There's safety in numbers, always has been. And data on a computer is no exception! The more backups you have of a piece of data, the less risk you run of losing that piece of data. This of course is not entirely true for computer files: the more backups you have, the more risk you run of accidentally taking the wrong version of the file. So the trick is to have a strict sequence of backups. I myself work mostly on my PC's desktop, dumping all files there that I am actively working on. The permanent folders and files get placed along the top edge, so I can reach them easily and keep them separate from the rest. Windows, and almost all other operating systems sequentially dump the new folders and files from top to bottom, and left to right.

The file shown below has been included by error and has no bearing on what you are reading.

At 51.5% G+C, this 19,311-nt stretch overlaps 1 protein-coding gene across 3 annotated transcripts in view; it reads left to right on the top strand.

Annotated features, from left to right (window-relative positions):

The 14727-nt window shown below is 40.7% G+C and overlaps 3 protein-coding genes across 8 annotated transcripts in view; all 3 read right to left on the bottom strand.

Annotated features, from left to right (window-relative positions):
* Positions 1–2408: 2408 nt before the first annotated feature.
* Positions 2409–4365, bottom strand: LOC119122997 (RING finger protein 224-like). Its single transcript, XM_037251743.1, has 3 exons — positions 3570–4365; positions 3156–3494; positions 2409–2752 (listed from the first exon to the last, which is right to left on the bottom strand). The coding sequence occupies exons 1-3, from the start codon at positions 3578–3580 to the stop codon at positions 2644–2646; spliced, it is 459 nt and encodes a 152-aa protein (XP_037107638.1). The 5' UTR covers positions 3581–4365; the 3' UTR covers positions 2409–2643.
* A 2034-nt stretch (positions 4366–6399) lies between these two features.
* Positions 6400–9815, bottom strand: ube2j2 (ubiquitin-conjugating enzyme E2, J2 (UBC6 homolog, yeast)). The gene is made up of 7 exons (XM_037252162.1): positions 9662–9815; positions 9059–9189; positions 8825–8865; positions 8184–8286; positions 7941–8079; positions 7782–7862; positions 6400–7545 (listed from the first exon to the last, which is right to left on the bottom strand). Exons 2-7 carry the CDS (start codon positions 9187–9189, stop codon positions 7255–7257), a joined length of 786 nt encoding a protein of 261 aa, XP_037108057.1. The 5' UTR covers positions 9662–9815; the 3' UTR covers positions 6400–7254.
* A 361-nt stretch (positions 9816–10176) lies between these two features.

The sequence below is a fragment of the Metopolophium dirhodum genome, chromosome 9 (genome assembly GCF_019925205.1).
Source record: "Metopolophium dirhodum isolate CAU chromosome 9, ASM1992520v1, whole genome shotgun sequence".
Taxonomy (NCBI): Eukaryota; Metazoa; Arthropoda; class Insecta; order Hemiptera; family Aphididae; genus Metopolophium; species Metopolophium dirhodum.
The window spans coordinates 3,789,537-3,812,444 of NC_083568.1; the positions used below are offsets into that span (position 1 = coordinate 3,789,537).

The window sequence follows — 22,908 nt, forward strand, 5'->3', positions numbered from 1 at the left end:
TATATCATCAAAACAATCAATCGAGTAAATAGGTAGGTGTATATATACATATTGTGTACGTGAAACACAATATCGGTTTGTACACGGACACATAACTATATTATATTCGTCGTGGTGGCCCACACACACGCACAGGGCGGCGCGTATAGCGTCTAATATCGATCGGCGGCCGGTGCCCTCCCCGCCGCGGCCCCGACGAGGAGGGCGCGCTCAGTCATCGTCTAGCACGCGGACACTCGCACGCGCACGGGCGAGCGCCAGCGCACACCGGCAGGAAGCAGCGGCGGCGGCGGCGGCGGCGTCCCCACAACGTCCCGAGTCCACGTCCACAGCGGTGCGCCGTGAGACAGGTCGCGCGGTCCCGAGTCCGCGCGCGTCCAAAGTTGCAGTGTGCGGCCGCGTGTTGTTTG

And then there is the small backup program I wrote in Go with some assistance from ChatGPT. It takes all files from a list of folders, and when they were modified in the last thirty days, copies them to a timeline structure that holds folders for each date. If multiple different versions of a file with the same name end up on the same day, the name is appended with a small part of the hash, thus allowing both files to be stored in the same folder. Usually, I run this program at the end of the day, and then remove all stuff from the desktop except for the top row. I rarely need the second row on the desktop, because then I do too many things at the same time!